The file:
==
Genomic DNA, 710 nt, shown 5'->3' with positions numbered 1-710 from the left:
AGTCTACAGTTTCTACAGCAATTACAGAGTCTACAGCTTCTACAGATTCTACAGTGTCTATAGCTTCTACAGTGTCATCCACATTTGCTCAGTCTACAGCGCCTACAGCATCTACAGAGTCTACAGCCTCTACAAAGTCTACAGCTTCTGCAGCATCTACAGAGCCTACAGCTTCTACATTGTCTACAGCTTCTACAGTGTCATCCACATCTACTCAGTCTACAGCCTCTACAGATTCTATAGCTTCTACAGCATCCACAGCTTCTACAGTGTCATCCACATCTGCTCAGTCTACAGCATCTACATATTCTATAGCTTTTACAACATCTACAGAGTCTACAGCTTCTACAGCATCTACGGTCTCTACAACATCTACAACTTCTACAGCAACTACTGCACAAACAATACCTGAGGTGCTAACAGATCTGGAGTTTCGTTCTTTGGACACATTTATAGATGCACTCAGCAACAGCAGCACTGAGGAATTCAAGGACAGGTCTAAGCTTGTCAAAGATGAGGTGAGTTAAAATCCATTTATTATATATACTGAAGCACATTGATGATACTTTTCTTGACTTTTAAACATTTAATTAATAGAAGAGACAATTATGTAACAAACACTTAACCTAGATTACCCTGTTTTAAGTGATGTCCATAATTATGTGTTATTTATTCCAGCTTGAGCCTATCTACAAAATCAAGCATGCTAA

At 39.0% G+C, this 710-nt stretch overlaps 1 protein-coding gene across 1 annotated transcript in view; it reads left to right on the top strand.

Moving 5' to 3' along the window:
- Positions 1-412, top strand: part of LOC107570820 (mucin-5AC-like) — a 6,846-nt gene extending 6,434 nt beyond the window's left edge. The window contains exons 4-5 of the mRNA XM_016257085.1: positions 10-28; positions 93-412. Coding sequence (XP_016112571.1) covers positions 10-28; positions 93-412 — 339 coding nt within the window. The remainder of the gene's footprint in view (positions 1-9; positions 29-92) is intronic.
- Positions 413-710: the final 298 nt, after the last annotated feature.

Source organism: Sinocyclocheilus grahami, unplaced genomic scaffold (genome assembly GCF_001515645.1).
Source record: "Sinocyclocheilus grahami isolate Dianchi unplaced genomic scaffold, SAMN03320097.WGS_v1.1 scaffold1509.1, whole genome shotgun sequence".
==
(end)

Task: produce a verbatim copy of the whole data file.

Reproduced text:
Genomic DNA, 710 nt, shown 5'->3' with positions numbered 1-710 from the left:
AGTCTACAGTTTCTACAGCAATTACAGAGTCTACAGCTTCTACAGATTCTACAGTGTCTATAGCTTCTACAGTGTCATCCACATTTGCTCAGTCTACAGCGCCTACAGCATCTACAGAGTCTACAGCCTCTACAAAGTCTACAGCTTCTGCAGCATCTACAGAGCCTACAGCTTCTACATTGTCTACAGCTTCTACAGTGTCATCCACATCTACTCAGTCTACAGCCTCTACAGATTCTATAGCTTCTACAGCATCCACAGCTTCTACAGTGTCATCCACATCTGCTCAGTCTACAGCATCTACATATTCTATAGCTTTTACAACATCTACAGAGTCTACAGCTTCTACAGCATCTACGGTCTCTACAACATCTACAACTTCTACAGCAACTACTGCACAAACAATACCTGAGGTGCTAACAGATCTGGAGTTTCGTTCTTTGGACACATTTATAGATGCACTCAGCAACAGCAGCACTGAGGAATTCAAGGACAGGTCTAAGCTTGTCAAAGATGAGGTGAGTTAAAATCCATTTATTATATATACTGAAGCACATTGATGATACTTTTCTTGACTTTTAAACATTTAATTAATAGAAGAGACAATTATGTAACAAACACTTAACCTAGATTACCCTGTTTTAAGTGATGTCCATAATTATGTGTTATTTATTCCAGCTTGAGCCTATCTACAAAATCAAGCATGCTAA

At 39.0% G+C, this 710-nt stretch overlaps 1 protein-coding gene across 1 annotated transcript in view; it reads left to right on the top strand.

Moving 5' to 3' along the window:
- Positions 1-412, top strand: part of LOC107570820 (mucin-5AC-like) — a 6,846-nt gene extending 6,434 nt beyond the window's left edge. The window contains exons 4-5 of the mRNA XM_016257085.1: positions 10-28; positions 93-412. Coding sequence (XP_016112571.1) covers positions 10-28; positions 93-412 — 339 coding nt within the window. The remainder of the gene's footprint in view (positions 1-9; positions 29-92) is intronic.
- Positions 413-710: the final 298 nt, after the last annotated feature.

Source organism: Sinocyclocheilus grahami, unplaced genomic scaffold (genome assembly GCF_001515645.1).
Source record: "Sinocyclocheilus grahami isolate Dianchi unplaced genomic scaffold, SAMN03320097.WGS_v1.1 scaffold1509.1, whole genome shotgun sequence".